You can keep replacement costs down by maintaining equipment, which leaves revenues free for other important expenses. Being vigil on maintaining your equipment lowers breakdowns keeping productivity high. Of course, that’s not just physical maintenance. It’s also keeping your hard drive free of files you no longer need, so you aren’t buying new hard drives.

Business Before Emotion

As an entrepreneur, your passions and desires matter. They keep you going when you’re tired and facing mountains of work ahead. Sadly, too many startups fail because the leader confuses passion for intelligence.

Passion is important; however, it should never determine how you run the business. Passion is the “why” of your business. It brings you to the office and drives you forward. When it comes to actually making decisions, you need to let the numbers and your head do the work.

It’s not just passion that can be a problem. Entrepreneurship is naturally stressful, and there are lots of times where your buttons get pushed, sparking sadness, anger, joy, and more. These emotions can push you into making decisions in the heat of the moment, which is dangerous. Positive emotions are just as dangerous. Using joy to make a decision is just as bad as giving in to anger. In the end, you’re making a decision that wasn’t made through careful thought.

Partner only with People Who You Trust

For a lot of startups, taking on a partner may be unavoidable. You are only one person no matter how brilliant you are as an entrepreneur. You’re only able to do so much, and you may only be able to afford to delegate so much. You may need more authority than an average employee for certain things, and that authority may need to be equal to your own. Some things just need a partner.

However, don’t just let anyone be your partner. You want to fill in the gaps of your skillset to increase value, however, they need to be trustworthy. After all, you’re sharing the reins with this partner. If you can’t trust them to have the same goals as you, then they don’t deserve tht power and responsibility.

Preparation

Entrepreneurship isn’t something that lends itself to improvisation. Products and sales don’t just magically appear because you did something on the fly. They happened as you were prepared for them. You determined your target market and what they wanted out of your offering and focused on developing towards those needs.

Not sure what to do next or you’ve somehow managed to clear your to-do list, prepare. Something is always coming up that needs attention and need to figure out and study. This could be a direction the market is going, or negotiations. Figure out for what you need to prepare, and get ready.

Take Care of Yourself

Do you want to be one of those entrepreneurs who pushed themselves to death? Many have, literally in order to develop a successful business. Many have worked long hours, gave up everything, such as friends and basic hygiene, in order to turn a profit. Sadly, that route usually doesn’t pay off, and, if it does, it’s a costly victory.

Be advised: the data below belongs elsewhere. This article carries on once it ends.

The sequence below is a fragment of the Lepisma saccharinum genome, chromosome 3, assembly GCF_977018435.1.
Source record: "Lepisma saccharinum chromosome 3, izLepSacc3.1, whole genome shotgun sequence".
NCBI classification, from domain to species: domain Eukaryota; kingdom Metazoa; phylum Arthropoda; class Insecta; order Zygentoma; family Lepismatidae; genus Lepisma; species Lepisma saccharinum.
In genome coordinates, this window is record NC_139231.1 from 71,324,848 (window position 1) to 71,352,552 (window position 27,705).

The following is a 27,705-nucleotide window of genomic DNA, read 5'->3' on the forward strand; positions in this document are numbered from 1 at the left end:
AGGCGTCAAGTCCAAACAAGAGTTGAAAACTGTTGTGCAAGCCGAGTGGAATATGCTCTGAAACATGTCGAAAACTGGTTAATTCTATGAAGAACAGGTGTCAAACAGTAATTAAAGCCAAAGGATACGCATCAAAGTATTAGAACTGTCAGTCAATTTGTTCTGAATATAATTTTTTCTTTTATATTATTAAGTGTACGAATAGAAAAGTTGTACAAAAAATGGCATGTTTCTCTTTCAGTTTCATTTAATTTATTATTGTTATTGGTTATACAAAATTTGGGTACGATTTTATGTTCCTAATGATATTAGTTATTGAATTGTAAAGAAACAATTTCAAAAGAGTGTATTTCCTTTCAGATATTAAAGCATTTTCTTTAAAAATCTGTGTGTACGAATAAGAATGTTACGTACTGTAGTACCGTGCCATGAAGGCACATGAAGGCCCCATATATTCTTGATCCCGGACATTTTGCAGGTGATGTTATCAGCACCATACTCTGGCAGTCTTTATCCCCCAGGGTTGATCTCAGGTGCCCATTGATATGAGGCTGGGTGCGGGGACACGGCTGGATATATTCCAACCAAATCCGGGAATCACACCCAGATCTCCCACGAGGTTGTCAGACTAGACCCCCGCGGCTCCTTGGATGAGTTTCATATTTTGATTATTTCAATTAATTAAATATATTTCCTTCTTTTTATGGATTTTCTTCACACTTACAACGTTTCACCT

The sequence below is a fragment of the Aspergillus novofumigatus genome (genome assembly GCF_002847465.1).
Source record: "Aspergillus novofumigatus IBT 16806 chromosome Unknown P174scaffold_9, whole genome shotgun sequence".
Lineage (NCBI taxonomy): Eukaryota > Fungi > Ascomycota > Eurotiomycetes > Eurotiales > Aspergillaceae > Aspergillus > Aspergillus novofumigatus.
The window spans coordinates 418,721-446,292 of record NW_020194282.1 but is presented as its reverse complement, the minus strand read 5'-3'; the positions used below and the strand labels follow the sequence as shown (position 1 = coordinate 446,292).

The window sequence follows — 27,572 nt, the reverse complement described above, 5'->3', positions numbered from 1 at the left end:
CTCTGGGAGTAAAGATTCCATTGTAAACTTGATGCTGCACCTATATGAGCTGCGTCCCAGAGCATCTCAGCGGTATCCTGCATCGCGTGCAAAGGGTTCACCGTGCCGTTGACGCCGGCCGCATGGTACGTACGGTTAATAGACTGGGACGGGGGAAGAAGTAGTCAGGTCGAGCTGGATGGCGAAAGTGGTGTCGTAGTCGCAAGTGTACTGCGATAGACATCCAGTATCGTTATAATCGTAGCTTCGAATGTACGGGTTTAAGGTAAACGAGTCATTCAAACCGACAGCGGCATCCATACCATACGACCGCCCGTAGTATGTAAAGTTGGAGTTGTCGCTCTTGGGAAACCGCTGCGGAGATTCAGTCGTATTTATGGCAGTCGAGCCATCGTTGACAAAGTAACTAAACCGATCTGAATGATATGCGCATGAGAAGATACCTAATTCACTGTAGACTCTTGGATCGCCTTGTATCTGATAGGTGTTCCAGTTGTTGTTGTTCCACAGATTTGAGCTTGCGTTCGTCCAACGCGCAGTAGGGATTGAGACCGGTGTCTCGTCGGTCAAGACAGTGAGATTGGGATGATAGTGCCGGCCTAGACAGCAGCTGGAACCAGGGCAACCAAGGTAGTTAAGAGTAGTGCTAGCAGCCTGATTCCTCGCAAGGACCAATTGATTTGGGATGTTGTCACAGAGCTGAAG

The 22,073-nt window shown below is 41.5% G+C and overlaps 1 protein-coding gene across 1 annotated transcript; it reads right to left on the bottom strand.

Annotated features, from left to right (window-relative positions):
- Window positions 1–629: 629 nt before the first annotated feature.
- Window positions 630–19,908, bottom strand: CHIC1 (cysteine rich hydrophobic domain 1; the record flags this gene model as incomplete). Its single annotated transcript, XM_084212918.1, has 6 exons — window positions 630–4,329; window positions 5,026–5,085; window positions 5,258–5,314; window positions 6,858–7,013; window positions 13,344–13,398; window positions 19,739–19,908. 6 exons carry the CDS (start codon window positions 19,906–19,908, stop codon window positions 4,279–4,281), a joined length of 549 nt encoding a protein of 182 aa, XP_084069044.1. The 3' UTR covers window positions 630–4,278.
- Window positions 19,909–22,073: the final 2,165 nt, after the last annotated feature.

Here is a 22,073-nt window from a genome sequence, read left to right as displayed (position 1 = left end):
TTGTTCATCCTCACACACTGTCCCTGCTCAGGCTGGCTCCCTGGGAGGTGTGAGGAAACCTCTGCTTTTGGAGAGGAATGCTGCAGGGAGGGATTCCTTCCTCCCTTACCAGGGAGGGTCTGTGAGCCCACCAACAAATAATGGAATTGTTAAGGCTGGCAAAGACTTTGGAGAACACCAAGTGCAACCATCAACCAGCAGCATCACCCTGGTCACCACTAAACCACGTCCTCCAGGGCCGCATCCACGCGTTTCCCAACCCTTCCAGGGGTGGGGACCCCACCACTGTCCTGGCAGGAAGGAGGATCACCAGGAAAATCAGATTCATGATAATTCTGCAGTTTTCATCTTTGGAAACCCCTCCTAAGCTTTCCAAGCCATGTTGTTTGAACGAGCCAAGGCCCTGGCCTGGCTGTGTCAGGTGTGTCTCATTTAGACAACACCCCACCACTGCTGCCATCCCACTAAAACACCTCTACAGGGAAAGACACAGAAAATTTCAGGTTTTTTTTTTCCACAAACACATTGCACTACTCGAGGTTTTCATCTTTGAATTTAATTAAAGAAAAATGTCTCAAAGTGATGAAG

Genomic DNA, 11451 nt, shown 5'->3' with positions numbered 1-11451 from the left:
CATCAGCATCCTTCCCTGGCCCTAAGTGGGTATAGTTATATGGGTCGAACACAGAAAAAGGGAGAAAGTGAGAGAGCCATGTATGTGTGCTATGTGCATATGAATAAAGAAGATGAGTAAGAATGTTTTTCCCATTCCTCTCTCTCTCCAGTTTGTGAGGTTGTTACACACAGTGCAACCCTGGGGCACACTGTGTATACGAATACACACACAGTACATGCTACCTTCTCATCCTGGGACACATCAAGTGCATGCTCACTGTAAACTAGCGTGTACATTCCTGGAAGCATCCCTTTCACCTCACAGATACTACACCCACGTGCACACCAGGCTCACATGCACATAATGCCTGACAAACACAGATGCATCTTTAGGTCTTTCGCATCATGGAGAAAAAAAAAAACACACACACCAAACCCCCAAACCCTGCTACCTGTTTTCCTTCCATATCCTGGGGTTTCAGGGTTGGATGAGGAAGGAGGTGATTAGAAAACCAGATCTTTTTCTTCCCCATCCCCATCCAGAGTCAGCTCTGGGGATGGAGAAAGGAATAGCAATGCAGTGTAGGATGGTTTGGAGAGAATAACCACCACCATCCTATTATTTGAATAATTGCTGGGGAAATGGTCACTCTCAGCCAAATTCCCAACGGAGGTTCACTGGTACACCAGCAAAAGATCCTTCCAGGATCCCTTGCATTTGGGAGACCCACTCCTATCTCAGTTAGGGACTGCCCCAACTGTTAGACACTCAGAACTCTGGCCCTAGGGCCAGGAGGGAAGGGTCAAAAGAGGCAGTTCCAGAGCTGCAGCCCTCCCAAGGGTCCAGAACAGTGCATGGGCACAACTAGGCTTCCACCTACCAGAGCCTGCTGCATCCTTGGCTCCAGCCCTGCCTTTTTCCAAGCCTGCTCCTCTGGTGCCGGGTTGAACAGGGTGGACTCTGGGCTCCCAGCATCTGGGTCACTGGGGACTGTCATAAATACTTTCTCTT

You are your most important responsibility. You’re not there for the sake of your business, your business is there to help reach your goals. All the money in the world is pointless if you sacrifice your health and well-being for it.

Entrepreneurship can be confusing, however, having a core set of rules will keep you grounded and going in the right way. The above rules are not the only ones you’ll need, most will come from experience, but these will get you started.

Before You File Yourself, Here’s Some Tips

By Randall Orser | Personal Income Tax

It’s tax time, and that dreaded chore of filing your taxes is weighing on your mind. Do you do it again this year yourself? Filing your taxes is more than just about your T4 or RRSP, there are other deductions you should think about, and some depending on the Province you live in. And, do you file online (preferable) or via paper (takes weeks to get processed and to get your refund)?

Online or Paper Filing

In 2017, 22 million or 90% of income tax filers used online filing and will probably grow to closer to 100% within a couple of years. Even returns for deceased people can now be filed online. Online filing is fast and secure, and generally your return is processed within 8 business days, and you’re refund sent within that time. For faster refunds, use direct deposit.

There usually is no requirement to paper file your taxes anymore, except maybe for someone who’s deceased or a non-resident. If you choose to file via paper, then you need to realize it can take up to 6 weeks to process your return and get your refund cheque.

It makes absolutely no sense to file via paper anymore.

Slips and Receipts

You need to gather up all your T-slips (T3, T4, T4A, T5, etc.), RRSPs, donations, medical expenses, etc.